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Budget 2018: Hammond ups Brexit budget by £500m

Chancellor Philip Hammond has increased Brexit preparation funding by another £500m in the 2018 Budget today.

After allocating an initial £2.2bn to a new Brexit preparations department, Hammond noted said in last year’s Budget that a further £1.5bn for the purposes in last year’s budget.

Today he announced that figure will rise to £2.0bn.

Hanmond says he is confident the government will deliver a favourable Brexit deal, however he says he “will continue to plan for all eventualities”.

He added that a “double dividend” could come from releasing more funds from reserves and more investment could come on stream after uncertainty.

Hammond says the government is planning a full departmental spending review next year, and that, once EU negotiations are finalised, a Brexit “deal dividend will allow us to provide further funding for the spending review.”

Hammond says: “The hard work of the British people is paying off. Austerity is coming to an end.”


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There are 4 comments at the moment, we would love to hear your opinion too.

  1. £2.7 billion to fund something that practically half the electorate didn’t want. Ah! Democracy at work.

    • ‘Something that practically half the electorate didn’t want?’ No. More like one third of the electorate. Almost one third did not express a view in the referendum.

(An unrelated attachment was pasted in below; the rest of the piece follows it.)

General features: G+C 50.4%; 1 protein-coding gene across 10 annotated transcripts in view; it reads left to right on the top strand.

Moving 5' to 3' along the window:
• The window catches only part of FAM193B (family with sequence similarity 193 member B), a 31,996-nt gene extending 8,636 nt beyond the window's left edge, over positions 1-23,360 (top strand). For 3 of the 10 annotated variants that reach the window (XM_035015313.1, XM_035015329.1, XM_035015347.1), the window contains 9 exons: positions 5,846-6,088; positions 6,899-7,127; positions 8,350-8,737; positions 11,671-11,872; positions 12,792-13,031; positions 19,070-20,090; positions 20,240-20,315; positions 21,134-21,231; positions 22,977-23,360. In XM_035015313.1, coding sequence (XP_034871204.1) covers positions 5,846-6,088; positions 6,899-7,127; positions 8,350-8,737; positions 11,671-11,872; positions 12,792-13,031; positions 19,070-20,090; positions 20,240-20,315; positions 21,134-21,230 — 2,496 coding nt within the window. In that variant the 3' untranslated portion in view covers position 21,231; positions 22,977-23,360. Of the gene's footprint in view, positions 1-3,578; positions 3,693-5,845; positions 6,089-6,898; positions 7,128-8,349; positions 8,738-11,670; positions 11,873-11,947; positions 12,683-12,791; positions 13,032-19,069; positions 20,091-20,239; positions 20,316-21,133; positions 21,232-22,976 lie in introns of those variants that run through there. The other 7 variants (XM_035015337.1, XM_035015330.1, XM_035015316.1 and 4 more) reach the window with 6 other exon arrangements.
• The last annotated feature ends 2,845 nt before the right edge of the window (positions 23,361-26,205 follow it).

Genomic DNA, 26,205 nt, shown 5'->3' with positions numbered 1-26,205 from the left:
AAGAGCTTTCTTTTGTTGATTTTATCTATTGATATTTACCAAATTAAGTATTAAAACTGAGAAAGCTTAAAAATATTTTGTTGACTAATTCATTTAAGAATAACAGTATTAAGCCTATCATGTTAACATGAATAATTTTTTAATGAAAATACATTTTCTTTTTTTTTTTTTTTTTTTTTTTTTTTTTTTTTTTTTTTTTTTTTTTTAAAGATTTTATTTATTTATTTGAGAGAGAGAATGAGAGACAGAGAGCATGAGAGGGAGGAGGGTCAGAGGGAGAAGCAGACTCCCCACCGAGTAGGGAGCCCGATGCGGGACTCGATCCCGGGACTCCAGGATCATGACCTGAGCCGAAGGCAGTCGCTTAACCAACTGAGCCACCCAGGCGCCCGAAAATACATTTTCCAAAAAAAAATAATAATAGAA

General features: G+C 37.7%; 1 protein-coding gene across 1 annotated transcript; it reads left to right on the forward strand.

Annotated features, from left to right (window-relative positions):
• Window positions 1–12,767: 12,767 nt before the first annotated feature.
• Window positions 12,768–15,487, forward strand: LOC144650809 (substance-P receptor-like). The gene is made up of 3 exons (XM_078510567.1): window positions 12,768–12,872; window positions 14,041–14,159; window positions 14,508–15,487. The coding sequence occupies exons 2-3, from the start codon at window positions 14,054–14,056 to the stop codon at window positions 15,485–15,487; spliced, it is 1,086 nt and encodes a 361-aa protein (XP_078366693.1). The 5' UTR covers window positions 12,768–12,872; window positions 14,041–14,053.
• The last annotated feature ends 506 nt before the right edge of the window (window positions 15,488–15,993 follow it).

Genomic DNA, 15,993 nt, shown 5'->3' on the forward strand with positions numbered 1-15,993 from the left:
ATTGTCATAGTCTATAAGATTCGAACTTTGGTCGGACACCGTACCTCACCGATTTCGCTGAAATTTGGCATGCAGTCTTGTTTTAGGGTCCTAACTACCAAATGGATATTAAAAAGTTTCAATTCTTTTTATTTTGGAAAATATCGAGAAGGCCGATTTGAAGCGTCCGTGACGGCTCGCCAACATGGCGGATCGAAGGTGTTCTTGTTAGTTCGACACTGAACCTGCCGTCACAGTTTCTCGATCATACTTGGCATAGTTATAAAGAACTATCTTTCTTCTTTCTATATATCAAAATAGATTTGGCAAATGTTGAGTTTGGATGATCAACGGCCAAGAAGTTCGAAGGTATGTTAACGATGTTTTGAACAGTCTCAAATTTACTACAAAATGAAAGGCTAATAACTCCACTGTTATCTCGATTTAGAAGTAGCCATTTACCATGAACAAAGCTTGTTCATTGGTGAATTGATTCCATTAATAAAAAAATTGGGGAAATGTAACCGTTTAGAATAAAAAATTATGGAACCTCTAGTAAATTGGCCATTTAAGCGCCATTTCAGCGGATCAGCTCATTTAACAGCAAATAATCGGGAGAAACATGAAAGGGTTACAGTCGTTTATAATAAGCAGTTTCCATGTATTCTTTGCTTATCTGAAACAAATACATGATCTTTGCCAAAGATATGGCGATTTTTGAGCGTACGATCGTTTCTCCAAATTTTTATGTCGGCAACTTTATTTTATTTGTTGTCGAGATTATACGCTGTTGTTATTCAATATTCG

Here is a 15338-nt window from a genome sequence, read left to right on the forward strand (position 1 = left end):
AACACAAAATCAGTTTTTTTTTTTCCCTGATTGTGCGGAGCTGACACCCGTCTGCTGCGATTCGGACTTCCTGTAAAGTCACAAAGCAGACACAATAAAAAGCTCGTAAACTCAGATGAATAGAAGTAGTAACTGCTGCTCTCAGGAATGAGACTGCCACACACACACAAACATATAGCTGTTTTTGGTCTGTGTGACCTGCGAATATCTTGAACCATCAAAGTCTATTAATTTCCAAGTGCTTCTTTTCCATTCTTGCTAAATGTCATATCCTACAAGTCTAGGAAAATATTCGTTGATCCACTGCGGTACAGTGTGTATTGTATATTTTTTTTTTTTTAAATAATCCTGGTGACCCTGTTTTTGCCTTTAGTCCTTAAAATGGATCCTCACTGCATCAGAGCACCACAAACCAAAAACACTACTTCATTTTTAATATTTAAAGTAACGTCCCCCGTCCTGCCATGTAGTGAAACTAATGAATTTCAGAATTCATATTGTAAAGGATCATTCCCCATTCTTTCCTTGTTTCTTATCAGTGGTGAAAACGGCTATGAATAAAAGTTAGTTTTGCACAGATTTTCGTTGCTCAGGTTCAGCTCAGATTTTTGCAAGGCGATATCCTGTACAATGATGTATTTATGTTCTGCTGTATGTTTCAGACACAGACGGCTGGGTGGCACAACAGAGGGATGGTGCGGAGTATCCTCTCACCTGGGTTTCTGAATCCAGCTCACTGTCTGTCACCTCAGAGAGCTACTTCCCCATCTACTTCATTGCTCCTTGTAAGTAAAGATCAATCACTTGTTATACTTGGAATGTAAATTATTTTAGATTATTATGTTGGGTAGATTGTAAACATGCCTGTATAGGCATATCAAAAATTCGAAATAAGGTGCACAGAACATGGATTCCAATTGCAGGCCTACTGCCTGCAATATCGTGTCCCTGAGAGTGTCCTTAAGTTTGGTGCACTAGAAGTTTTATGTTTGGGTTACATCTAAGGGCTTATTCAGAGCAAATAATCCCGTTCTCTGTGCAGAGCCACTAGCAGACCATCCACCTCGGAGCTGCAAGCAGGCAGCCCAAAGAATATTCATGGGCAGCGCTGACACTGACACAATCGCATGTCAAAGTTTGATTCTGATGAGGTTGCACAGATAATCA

£2.7 billion to to fund something that just over 51% of those who voted wanted. THAT’S democracy!

    • Harry, answer me these three questions please.
      1. Bearing in mind everything that has happened since the first referendum in 1975, do you accept that for many people (on both sides of the result) the 2016 question was really a choice between accepting increasing federalism or not?
      2. If the vote has been the other way, what should have been done to placate the losing ‘Leavers’ – or, as many commentators seem to imply, they should be ignored as they “didn’t understand the implications”?

      3. Can you confirm that, should we have a third referendum on membership, we could rejoin on exactly the same terms we had on 22 June 2016? You see, if not, then we have the prospect of losing our veto on issues which could unfairly penalise us, our rebate and possibly having to agree to join the euro at some point – with Italy’s current problems perhaps that’s a probability. Remainers are very quiet on this and I would suggest that terms of any re-entry are absolutely clarified first.

  2. £2.7 billion to fund something that more than half of the electorate did want. That’s democracy!

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